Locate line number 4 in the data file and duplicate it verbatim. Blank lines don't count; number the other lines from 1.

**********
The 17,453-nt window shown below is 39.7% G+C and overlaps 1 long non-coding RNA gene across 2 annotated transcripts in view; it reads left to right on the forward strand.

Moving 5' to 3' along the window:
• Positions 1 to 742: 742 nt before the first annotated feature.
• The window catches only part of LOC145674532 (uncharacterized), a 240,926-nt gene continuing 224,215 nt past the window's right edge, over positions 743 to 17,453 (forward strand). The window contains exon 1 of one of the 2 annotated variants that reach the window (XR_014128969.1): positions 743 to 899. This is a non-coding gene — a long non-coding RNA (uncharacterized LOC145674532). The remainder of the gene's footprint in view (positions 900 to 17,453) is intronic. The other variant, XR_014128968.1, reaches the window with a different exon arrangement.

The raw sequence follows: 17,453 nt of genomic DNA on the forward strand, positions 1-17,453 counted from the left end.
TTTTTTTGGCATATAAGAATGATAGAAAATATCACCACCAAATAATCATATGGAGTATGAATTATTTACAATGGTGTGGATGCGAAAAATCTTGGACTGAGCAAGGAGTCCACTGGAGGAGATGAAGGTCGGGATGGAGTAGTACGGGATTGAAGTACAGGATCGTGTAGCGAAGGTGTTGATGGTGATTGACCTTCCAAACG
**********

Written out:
• The window catches only part of LOC145674532 (uncharacterized), a 240,926-nt gene continuing 224,215 nt past the window's right edge, over positions 743 to 17,453 (forward strand). The window contains exon 1 of one of the 2 annotated variants that reach the window (XR_014128969.1): positions 743 to 899. This is a non-coding gene — a long non-coding RNA (uncharacterized LOC145674532). The remainder of the gene's footprint in view (positions 900 to 17,453) is intronic. The other variant, XR_014128968.1, reaches the window with a different exon arrangement.